The House, in which Democrats need a 24-seat pickup to win the majority they lost in 2010, looks more favorable at the moment -- largely due to the wide number of GOP-held seats in some level of jeopardy.
According to CNN ratings, 61 Republican seats are either toss-ups (15), leaning GOP (21) or likely GOP (25). Compare that to just 22 Democratic seats in any sort of jeopardy this fall and you begin to grasp the depth of Republican vulnerability.
There are two major reasons why so many Republican seats are in danger this fall:
1. The 2010 and 2014 midterms were massive seat windfalls for Republicans. They won House control in 2010 and added to it in 2014. Following the 2014 midterms, Republicans had their largest House majority since 1929. What that means is the only place for them to go is down in terms of the seats they control.
2. Retirements in hard-to-hold districts have ravaged Republicans this year. Already 35 House GOPers have announced plans to retire or run for other offices this fall, far ahead of historic patterns. And it's not just the number of retirements that is hurting Republicans -- it's where the seats are. Already six of the 23 Republicans in districts Hillary Clinton won in 2016 are leaving and several others -- including New Jersey Rep. Rodney Frelinghuysen, who announced his retirement Monday
-- are walking away from seats where Trump barely won in 2016.
The unevenness of the playing field is no guarantee for Democrats, of course. Political winds can -- and do -- shift and the vast majority of Republican incumbents have been aware for the better part of the last year that they would face tougher-than-normal reelection races.
Plus, netting 24 seats is no easy task. Consider this: Even if Democrats win every one of the seats Clinton carried in 2016 that are currently held by a Democrat -- and they won't -- the party would still be a single seat short of the majority.
Still. Democrats have experienced a candidate recruitment windfall thanks to historic trends (the president's party has lost an average of 25 House seats in a first-term, midterm election in the post World War II era) and a current political environment dominated by Trump's unpopularity.
Combine that glut of quality candidates with a widening playing field and the weight of history and Democrats look to be in very strong position to win back control of the House -- with the important caveat that the election is still 280 days away.
On the Senate side, things look less rosy for Democrats -- but still far better than the party had any reason to expect when this election cycle started a year-plus ago.
The raw numbers are daunting for Democrats. They are defending 26 seats this November as compared to just 8 for Republicans. Of those 26 seats, 10 are in states that Trump carried in 2016 -- including five (Indiana, Missouri, Montana, North Dakota, West Virginia) that he carried by double digits.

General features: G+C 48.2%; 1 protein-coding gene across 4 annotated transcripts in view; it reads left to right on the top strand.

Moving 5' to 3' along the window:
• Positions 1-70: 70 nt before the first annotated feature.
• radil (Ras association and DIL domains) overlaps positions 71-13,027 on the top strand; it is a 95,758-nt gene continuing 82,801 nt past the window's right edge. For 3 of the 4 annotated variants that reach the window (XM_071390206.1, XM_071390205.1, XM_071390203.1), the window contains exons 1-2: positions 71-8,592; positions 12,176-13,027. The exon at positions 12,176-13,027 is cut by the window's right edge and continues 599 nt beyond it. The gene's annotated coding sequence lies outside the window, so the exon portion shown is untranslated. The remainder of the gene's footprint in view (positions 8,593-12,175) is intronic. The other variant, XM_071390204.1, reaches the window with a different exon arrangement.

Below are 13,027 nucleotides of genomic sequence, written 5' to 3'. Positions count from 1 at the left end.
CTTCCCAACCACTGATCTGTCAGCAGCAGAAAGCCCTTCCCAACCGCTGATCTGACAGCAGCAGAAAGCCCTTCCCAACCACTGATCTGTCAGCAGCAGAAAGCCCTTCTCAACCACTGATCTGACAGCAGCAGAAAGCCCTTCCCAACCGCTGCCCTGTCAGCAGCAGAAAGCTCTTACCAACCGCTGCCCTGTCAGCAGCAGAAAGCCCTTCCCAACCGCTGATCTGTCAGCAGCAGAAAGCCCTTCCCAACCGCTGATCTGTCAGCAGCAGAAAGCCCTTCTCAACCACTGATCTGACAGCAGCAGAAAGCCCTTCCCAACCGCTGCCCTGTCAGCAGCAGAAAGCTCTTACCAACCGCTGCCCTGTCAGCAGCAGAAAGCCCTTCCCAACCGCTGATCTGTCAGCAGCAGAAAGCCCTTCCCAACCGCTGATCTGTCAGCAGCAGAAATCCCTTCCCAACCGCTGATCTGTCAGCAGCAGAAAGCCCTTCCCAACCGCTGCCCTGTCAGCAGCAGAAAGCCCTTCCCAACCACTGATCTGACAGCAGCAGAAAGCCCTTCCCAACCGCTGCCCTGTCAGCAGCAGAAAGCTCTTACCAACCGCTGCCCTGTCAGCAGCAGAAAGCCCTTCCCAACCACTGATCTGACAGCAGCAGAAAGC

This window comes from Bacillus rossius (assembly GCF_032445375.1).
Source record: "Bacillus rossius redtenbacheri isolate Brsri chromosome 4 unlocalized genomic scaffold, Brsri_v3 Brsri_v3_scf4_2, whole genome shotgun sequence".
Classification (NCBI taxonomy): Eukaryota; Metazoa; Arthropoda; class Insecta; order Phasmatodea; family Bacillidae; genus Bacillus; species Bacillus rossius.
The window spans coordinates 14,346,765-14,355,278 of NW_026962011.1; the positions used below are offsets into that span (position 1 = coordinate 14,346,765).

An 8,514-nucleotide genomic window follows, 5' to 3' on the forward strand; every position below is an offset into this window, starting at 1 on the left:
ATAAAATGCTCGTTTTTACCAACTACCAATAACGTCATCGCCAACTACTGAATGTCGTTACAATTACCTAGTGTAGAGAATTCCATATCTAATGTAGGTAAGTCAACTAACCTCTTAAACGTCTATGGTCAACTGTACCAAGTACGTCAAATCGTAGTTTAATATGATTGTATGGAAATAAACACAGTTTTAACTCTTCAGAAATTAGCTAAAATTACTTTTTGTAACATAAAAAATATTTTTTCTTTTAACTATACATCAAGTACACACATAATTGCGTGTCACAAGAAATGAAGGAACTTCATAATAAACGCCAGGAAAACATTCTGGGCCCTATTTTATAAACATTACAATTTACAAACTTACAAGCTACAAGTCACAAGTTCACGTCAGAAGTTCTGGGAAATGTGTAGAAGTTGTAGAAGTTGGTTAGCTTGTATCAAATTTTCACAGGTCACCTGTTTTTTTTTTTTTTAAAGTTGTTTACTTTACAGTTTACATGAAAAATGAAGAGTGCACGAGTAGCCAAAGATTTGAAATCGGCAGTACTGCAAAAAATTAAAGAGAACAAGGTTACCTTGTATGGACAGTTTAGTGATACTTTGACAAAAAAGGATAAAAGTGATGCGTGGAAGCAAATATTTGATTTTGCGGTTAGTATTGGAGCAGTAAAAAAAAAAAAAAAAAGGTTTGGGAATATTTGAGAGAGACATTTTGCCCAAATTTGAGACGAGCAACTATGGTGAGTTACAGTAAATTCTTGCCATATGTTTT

Given the Republican tilt of the playing field, some GOPers were talking about the possibility of controlling a filibuster-proof 60 seats after the 2018 election. No one is talking that way now.
The stunning victory by Democratic Sen. Doug Jones in Alabama was not only a sign of how enthusiastic the Democratic base is but also narrowed the GOP Senate majority to just two seats.
The political environment -- and the ongoing battle between the establishment and Trump wings of the GOP -- have also contributed to faltering Republican prospects.
In Montana and North Dakota, Republicans have struggled to land a top-tier recruit despite the clear GOP tilt of those two states. Republicans have the opposite problem in West Virginia and Indiana, where contested -- and costly -- primaries are on the horizon.
In fact, of the five states Trump won by double digits in 2016, only in Missouri, where Democratic Sen. Claire McCaskill is running for re-election, did Republicans get the candidate they wanted with a relatively clear primary field.
With just eight total Republican seats on the ballot this fall, Democratic pick-up opportunities are far more limited. But they do have two: Arizona and Nevada.
The Arizona open seat, caused by the retirement of prominent Trump critic Sen. Jeff Flake, sets up a contested and ideological primary on the Republican side while Rep. Kyrsten Sinema has a more straightforward path to the Democratic nomination. In Nevada, Sen. Dean Heller faces a primary from perennial loser Danny Tarkanian and a likely general election faceoff against Democratic Rep. Jacky Rosen.
The disparity of seats being defended by the two sides gives Senate Republicans a considerable, foundational edge. But that edge has eroded over the past year as Trump's unpopularity has come home to roost -- in both polling and candidate recruitment in individual races.
Republicans are still the safe bet to hold the Senate, but a path now exists for Democrats to get back the majority -- albeit a very narrow path.
Taken together, Democrats are well-positioned to make significant gains in the House and hold their losses in the Senate down in 2018, according to CNN's ratings. The question now is whether Trump can find a way to effectively rally the Republican base and move his job approval numbers from the high 30s into the mid 40s (or even higher) between now and Election Day.
Count me as skeptical given the divisions in the country and the way in which Trump has governed over his first year in office.